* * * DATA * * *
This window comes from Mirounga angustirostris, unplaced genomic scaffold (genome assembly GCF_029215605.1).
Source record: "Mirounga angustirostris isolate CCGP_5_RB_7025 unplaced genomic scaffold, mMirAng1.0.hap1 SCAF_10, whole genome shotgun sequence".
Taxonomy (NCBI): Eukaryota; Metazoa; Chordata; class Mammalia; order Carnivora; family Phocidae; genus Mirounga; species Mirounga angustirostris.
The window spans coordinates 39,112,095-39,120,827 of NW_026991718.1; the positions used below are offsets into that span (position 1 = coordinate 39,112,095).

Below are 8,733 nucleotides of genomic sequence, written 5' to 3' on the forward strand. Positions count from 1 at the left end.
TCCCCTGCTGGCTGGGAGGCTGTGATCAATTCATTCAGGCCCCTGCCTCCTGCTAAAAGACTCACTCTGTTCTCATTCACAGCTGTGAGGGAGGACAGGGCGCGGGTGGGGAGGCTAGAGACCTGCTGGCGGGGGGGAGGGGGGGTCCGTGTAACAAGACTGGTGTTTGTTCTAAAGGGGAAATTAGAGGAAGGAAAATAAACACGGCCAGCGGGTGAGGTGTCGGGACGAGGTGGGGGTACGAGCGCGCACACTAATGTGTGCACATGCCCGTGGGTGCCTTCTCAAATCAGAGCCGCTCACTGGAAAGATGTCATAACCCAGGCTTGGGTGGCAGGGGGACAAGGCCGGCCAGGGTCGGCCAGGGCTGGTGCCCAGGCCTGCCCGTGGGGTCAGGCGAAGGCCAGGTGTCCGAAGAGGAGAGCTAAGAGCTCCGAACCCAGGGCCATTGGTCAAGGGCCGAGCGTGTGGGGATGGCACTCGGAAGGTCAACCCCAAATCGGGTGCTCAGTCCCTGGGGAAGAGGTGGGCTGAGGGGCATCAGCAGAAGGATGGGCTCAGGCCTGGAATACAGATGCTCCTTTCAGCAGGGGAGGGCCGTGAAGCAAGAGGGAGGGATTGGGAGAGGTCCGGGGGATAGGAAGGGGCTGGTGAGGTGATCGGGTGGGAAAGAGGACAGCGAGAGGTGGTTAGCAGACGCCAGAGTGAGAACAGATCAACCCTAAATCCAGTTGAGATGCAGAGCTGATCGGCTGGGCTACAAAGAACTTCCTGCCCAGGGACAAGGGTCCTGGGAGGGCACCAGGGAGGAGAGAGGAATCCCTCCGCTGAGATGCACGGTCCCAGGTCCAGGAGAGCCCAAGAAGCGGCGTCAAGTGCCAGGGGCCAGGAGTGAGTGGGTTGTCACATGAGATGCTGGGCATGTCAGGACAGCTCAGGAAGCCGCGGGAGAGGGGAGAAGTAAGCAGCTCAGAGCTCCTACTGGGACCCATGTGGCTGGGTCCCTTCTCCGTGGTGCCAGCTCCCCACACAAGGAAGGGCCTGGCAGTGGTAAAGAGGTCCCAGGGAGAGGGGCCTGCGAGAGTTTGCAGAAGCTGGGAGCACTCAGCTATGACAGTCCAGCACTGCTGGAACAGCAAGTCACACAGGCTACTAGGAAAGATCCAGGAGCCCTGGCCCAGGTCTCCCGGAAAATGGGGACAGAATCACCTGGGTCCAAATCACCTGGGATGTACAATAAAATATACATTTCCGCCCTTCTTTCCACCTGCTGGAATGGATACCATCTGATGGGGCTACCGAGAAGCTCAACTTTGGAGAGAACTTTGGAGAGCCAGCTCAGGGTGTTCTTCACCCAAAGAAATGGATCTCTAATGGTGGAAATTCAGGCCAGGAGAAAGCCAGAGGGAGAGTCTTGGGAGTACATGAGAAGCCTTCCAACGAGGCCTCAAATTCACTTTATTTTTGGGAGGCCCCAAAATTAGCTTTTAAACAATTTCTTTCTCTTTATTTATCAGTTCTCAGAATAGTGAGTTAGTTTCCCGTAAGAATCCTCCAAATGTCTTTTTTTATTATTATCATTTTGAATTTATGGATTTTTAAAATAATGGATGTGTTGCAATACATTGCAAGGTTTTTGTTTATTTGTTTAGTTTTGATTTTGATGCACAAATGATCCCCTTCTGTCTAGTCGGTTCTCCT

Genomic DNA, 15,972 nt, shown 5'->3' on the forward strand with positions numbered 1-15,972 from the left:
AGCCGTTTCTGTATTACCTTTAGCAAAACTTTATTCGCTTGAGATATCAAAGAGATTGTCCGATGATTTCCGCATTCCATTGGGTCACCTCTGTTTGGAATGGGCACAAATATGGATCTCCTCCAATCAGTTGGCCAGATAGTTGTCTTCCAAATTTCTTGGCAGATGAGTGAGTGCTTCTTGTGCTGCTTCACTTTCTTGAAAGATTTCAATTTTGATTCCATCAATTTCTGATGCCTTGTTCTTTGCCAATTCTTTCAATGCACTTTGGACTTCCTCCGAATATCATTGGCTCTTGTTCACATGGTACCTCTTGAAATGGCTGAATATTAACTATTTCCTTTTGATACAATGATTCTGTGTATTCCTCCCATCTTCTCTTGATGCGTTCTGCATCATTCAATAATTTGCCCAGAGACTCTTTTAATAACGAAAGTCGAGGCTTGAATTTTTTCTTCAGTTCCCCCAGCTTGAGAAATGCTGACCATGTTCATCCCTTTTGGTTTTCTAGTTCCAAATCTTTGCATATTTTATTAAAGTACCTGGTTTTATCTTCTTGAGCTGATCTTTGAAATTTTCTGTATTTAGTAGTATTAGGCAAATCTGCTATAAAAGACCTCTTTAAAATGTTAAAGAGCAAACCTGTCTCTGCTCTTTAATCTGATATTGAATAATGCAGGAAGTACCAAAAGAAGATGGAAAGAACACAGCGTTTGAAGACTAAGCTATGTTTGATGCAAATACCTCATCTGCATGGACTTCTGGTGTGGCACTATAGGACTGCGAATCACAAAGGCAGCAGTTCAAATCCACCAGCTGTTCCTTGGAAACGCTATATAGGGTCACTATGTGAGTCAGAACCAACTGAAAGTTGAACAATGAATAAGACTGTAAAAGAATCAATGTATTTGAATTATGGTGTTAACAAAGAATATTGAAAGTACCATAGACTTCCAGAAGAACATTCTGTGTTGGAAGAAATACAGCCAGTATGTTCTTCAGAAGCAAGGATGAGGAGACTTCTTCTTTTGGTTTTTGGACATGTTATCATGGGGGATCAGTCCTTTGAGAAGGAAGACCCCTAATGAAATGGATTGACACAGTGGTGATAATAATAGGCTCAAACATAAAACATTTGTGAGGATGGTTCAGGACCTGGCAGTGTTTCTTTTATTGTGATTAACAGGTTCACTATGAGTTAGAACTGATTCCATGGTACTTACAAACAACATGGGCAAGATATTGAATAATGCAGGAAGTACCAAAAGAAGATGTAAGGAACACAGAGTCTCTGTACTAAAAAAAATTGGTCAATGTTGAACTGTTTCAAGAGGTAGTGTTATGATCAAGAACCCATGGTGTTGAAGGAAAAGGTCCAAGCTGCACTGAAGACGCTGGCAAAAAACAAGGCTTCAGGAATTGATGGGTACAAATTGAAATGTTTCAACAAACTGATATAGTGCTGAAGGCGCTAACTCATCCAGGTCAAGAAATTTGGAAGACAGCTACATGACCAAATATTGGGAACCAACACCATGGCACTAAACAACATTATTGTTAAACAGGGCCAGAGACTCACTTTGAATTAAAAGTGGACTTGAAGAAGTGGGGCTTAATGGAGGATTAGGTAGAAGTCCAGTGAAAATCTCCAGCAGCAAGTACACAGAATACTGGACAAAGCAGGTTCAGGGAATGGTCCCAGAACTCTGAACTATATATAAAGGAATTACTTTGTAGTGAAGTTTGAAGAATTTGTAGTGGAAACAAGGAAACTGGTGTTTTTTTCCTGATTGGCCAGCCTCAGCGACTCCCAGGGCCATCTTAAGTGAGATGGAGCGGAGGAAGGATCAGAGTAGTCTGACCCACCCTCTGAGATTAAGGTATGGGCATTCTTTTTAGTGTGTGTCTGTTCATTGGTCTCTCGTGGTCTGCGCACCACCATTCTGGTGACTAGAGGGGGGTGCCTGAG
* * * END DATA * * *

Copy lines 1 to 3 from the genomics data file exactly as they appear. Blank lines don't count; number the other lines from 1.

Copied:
This window comes from Mirounga angustirostris, unplaced genomic scaffold (genome assembly GCF_029215605.1).
Source record: "Mirounga angustirostris isolate CCGP_5_RB_7025 unplaced genomic scaffold, mMirAng1.0.hap1 SCAF_10, whole genome shotgun sequence".
Taxonomy (NCBI): Eukaryota; Metazoa; Chordata; class Mammalia; order Carnivora; family Phocidae; genus Mirounga; species Mirounga angustirostris.